I registered and signed onto the One Medical web site at OneMedical.com, paid their annual fee, and I was now a member. But now what?
Their site guided me through a couple of web pages to submit medical history, current prescriptions, select a primary care provider… and then the most magical button appeared: Appointments! I clicked the link which took me to a page that of course indicated I had no scheduled appointments and no previous appointments, but then I clicked the “Schedule a new appointment” link.
What? Schedule my appointment online, less than 10 minutes after joining? I tried not to rush through the appointment options, but quickly selected “I would like to see my primary care team” (“any available provider” and “specific provider” were the other two options), I selected “Standard Visit” (“Brief Visit” and “Physical Exam” also available), selected “First Available Appointments” (as opposed to “Specify Date”) and typed why I wanted to be seen into the “I want to cover” box, then clicked the “Search” button.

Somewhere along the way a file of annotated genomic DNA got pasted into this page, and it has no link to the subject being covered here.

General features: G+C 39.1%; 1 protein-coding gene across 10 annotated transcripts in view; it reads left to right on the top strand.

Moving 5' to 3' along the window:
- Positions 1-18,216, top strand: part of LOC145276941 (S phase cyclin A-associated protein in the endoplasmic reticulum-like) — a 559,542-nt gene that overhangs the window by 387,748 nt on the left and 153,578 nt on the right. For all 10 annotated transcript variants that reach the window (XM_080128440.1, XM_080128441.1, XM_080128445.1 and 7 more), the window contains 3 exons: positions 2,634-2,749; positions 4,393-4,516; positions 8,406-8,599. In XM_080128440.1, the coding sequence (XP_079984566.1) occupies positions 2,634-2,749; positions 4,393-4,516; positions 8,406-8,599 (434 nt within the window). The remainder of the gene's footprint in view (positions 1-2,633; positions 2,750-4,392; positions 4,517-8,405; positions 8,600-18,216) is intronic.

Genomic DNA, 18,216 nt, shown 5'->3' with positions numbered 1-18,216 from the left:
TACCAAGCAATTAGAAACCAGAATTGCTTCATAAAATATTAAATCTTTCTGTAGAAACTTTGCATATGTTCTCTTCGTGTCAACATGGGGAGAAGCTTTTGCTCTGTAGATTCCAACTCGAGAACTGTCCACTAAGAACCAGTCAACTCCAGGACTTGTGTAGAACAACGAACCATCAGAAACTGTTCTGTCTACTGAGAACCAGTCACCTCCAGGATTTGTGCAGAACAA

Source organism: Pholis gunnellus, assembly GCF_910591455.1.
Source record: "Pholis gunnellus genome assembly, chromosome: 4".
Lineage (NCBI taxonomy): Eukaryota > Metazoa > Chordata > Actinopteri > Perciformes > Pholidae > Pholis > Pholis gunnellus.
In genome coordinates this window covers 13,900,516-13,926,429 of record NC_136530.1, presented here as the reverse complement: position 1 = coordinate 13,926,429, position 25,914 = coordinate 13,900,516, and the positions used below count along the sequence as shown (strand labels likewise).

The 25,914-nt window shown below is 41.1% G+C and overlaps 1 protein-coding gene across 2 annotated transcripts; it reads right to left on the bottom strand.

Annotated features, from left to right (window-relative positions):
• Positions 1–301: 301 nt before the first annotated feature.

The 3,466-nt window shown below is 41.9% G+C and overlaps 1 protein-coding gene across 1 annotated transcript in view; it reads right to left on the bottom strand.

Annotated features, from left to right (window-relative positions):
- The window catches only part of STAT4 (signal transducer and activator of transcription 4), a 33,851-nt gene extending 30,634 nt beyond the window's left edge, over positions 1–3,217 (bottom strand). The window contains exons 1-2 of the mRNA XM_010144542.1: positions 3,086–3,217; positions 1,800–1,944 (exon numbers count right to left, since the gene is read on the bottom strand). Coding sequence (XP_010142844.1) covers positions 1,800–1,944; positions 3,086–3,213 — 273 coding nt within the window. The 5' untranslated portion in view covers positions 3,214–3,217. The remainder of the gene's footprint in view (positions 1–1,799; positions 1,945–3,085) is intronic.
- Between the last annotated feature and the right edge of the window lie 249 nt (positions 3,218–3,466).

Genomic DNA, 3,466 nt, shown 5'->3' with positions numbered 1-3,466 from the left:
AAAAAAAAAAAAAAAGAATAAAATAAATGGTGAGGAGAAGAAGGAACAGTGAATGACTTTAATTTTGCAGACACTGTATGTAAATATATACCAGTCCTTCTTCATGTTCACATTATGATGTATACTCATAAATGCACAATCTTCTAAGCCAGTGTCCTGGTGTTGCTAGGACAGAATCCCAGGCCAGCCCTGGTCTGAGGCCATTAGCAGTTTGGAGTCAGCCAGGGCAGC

I was then presented with available time slots. Open slots starting the same day! Thirty minutes apart! Really? Thirty minute appointments? I could pick any of several open appointments available over the coming week! I selected a 10:30am appointment for the very next morning, and it was done! Minutes later I received an Email confirmation of my appointment, with the following paragraph at the top:
Thank you for scheduling an appointment with us. Our appointments actually start on time! So please arrive 5 minutes prior to your scheduled appointment to allow time for check-in.
Appointments start on time? That would be new and different!
My First Appointment
The next morning I left home early, not wanting to be late for what I hoped would be a pleasant experience. My appointment was for 10:30am, but traffic was light so I arrived shortly after 10am. The Scottsdale clinic is located adjacent to the Scottsdale Fashion Mall, but they were easy to find, and there were reserved parking spots within a hundred feet of the door. I parked and went in, and was immediately impressed. This didn’t look like a doctor’s office… it looked like the waiting area at a professional business! No lines, and immediately greeted with a smile. Not by someone in medical garb answering the phone and putting everyone on hold and getting interrupted every 15 seconds. No… I had her full attention, and other than requesting my insurance card, it was quick, easy, and done.